Archives

  • 2018-07
  • 2019-08
  • 2019-09
  • 2019-10
  • 2019-11
  • 2019-12
  • 2020-01
  • 2020-02
  • 2020-03
  • 2020-04
  • 2020-05
  • 2020-06
  • 2020-07
  • 2020-08
  • 2020-09
  • 2020-10
  • 2020-11
  • 2020-12
  • 2021-01
  • 2021-02
  • 2021-03
  • 2021-04
  • 2021-05
  • 2021-06
  • 2021-07
  • 2021-08
  • 2021-09
  • 2021-10
  • 2021-11
  • 2021-12
  • 2022-01
  • 2022-02
  • 2022-03
  • 2022-04
  • 2022-05
  • 2022-06
  • 2022-07
  • 2022-08
  • 2022-09
  • 2022-10
  • 2022-11
  • 2022-12
  • 2023-01
  • Other reports however have indicated that all components

    2023-01-24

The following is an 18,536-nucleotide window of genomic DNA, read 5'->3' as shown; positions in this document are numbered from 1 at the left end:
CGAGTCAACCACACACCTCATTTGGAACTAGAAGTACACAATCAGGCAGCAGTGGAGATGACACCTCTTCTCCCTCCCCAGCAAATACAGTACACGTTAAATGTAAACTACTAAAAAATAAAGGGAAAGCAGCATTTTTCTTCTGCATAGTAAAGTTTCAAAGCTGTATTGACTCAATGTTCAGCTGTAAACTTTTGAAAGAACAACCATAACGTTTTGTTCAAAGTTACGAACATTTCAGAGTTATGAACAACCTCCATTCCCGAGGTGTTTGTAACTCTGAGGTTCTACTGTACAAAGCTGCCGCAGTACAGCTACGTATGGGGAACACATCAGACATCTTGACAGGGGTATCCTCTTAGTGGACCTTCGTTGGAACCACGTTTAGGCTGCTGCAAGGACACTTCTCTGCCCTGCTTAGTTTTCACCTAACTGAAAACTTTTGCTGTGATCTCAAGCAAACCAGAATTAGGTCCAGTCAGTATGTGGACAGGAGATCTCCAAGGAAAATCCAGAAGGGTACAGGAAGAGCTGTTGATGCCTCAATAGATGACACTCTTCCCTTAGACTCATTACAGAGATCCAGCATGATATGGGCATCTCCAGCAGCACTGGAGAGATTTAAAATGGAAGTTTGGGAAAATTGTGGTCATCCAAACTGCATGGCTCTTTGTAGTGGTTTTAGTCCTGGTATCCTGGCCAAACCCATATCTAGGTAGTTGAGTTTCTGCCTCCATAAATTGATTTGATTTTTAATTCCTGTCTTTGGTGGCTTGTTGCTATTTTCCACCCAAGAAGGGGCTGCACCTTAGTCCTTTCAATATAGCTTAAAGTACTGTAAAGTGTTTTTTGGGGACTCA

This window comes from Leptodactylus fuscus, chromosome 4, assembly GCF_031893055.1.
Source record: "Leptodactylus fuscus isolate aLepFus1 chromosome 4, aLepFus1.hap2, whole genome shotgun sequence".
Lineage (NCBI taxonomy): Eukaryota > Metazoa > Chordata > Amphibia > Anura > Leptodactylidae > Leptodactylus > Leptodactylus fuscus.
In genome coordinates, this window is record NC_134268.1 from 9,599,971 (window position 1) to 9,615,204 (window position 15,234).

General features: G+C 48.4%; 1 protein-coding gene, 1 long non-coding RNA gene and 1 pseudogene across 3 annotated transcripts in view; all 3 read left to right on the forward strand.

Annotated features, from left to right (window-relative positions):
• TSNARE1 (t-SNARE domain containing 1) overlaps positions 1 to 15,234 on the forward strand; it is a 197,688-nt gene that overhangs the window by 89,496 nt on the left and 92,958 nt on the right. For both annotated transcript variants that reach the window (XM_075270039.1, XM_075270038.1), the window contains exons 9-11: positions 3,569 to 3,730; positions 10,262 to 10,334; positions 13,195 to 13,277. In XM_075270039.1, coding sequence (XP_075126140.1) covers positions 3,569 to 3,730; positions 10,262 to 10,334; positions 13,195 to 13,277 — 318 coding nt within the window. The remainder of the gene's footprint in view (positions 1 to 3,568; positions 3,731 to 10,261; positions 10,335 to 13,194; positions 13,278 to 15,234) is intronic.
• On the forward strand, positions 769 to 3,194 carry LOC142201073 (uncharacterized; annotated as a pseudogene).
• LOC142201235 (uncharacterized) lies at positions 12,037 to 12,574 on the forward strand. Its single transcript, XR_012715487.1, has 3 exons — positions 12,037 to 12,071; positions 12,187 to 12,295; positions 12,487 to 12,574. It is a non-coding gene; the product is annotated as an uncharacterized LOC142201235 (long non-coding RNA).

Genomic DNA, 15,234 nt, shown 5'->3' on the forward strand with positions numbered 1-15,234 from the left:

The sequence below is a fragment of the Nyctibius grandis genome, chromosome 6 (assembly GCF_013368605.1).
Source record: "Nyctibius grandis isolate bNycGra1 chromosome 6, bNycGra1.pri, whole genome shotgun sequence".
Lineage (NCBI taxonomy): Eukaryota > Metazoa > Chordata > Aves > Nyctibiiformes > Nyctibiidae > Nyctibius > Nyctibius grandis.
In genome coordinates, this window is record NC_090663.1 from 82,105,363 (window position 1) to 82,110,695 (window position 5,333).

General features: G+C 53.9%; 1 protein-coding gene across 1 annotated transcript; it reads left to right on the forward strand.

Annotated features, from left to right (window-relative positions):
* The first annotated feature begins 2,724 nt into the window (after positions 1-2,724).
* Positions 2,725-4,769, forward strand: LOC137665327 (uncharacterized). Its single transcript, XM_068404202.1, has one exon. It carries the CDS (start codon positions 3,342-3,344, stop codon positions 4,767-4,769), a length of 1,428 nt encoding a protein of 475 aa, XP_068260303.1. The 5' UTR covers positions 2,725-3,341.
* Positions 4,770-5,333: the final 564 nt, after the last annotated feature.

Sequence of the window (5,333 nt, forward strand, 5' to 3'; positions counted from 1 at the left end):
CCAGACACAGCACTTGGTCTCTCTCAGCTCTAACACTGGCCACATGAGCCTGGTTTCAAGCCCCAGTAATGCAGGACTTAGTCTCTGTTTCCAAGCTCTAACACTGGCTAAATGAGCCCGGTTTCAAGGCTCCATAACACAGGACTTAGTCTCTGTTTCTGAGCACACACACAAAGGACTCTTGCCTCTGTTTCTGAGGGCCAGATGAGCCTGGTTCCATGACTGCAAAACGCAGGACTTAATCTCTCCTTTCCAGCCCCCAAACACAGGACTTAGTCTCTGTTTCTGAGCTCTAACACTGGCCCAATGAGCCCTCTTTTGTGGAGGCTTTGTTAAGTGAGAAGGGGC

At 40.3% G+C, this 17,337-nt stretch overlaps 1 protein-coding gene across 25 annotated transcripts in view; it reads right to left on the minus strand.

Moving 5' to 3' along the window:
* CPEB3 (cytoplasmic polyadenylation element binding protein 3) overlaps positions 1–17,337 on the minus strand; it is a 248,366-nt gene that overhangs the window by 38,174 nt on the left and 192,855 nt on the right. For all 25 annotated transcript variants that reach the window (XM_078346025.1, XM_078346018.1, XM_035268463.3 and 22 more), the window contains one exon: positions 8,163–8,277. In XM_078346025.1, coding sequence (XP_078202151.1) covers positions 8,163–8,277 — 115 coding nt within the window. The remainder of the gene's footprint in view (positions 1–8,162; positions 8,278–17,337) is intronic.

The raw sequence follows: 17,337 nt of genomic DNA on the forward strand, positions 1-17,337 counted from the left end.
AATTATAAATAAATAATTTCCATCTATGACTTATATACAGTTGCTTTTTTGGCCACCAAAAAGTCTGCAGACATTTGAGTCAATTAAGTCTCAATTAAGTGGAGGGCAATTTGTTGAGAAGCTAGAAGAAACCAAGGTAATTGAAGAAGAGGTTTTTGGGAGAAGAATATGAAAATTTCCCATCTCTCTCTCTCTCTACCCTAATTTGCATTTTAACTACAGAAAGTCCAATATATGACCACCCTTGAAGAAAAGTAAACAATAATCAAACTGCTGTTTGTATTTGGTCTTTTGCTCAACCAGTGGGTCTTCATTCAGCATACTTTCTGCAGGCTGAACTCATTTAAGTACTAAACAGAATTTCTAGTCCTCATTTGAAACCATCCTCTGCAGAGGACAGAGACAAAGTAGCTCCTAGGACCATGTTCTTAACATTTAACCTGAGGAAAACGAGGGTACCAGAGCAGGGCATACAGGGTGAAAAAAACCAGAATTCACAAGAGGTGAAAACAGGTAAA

Other reports, however, have indicated that all components of RAS are produced within the central nervous system (CNS) (Saavedra, 2005). Thus, AGTR1 and AGTR2 in circumventricular organs and in cerebrovascular endothelial cells may respond to circulating ANG2 of peripheral origin, whereas neural receptors inside the blood Cy5 Firefly Luciferase mRNA barrier respond to RAS of brain origin (Saavedra, 2005). AGTR1 and AGTR2 are expressed inside blood brain barrier structures such as the hippocampus and frontal cortex (Bunnemann et al., 1992; Tsutsumi and Saavedra, 1991), which are both considered crucial limbic structures associated with the neurobiology of depression (Krishnan and Nestler, 2008). In fact, several pieces of evidence suggest that ANG2 is a hormone regulator of peripheral and central physiological changes regarding stress exposure, including behavioral consequences. For instance, both acute and chronic stress increased ANG2 and AGTR1 expression levels in the hypothalamic-pituitary-adrenal axis (HPA axis) (Castren and Saavedra, 1988; Saavedra et al., 2004; Yang et al., 1993). Moreover, candesartan (an AGTR1 antagonist) treatment prevented the stress effect of increasing pituitary adrenocorticotropic and corticosterone hormone levels (Armando, 2001), and treatment with ACE inhibitors (ACEi) or AGTR1 antagonists reversed or prevented animal behavioral responses to stress (Gard et al., 1999; Giardina and Ebert, 1989; Martin et al., 1990a, 1990b; Ping et al., 2014; Vijayapandi and Nagappa, 2005). Similarly, animals lacking angiotensinogen showed an antidepressant-like phenotype (Okuyama et al., 1999). The neurotrophin brain-derived neurotrophic factor (BDNF) is found mostly in the central nervous system and is important for neural plasticity, including synapse formation, neuronal differentiation, and growth (Park and Poo, 2013). The functional role of BDNF and its receptor (tropomyosin-related kinase B receptor, TRKB) has been linked to the pathophysiology of psychiatric disorders (such as depression) and with the mechanism of action of antidepressant drugs (Castrén, 2014). RAS may modulate BDNF and TRKB brain levels. For instance, candesartan treatment prevented both infarct volume and neurological deficits in animals submitted to middle cerebral artery occlusion, and increased TRKB protein and mRNA levels in the brain (Krikov et al., 2008). In addition, telmisartan (an AGTR1 antagonist) chronic treatment prevented retinal damage and decrease of BDNF levels in a diabetic animal model (Ola et al., 2013). Valsartan, another AGTR1 antagonist, counteracted the consequences of stress on depressive and anxiogenic-like behavior and on BDNF levels in the hippocampus and frontal cortex (Ping et al., 2014). Moreover, some case reports describe relief of depressive symptoms in hypertensive patients treated with the ACEi captopril (Deicken, 1986; Germain and Chouinard, 1988; Zubenko and Nixon, 1984). Despite scarce evidence, it is plausible that drugs acting on the RAS promote antidepressant-like effects. However, such properties have not been linked to modulation of the BDNF/TRKB system. In the present work, we investigated the behavioral effects of the AGTR1 antagonist losartan and ACEi in a model predictive of antidepressant-like effect (i.e., forced swimming test) and the requirement of BDNF/TRKB for such effect. Since AGTR1 activation is related to brain injury (Saavedra, 2012) and activation of AGTR2 induces neuroprotective outcomes, especially when AGTR1 is blocked (Mogi and Horiuchi, 2013; Zhao et al., 2005), we hypothesized that activation of AGTR2 mediates the antidepressant-like effects of losartan. We also performed a series of in vitro analysis to provide a mechanistic insight to the behavioral data.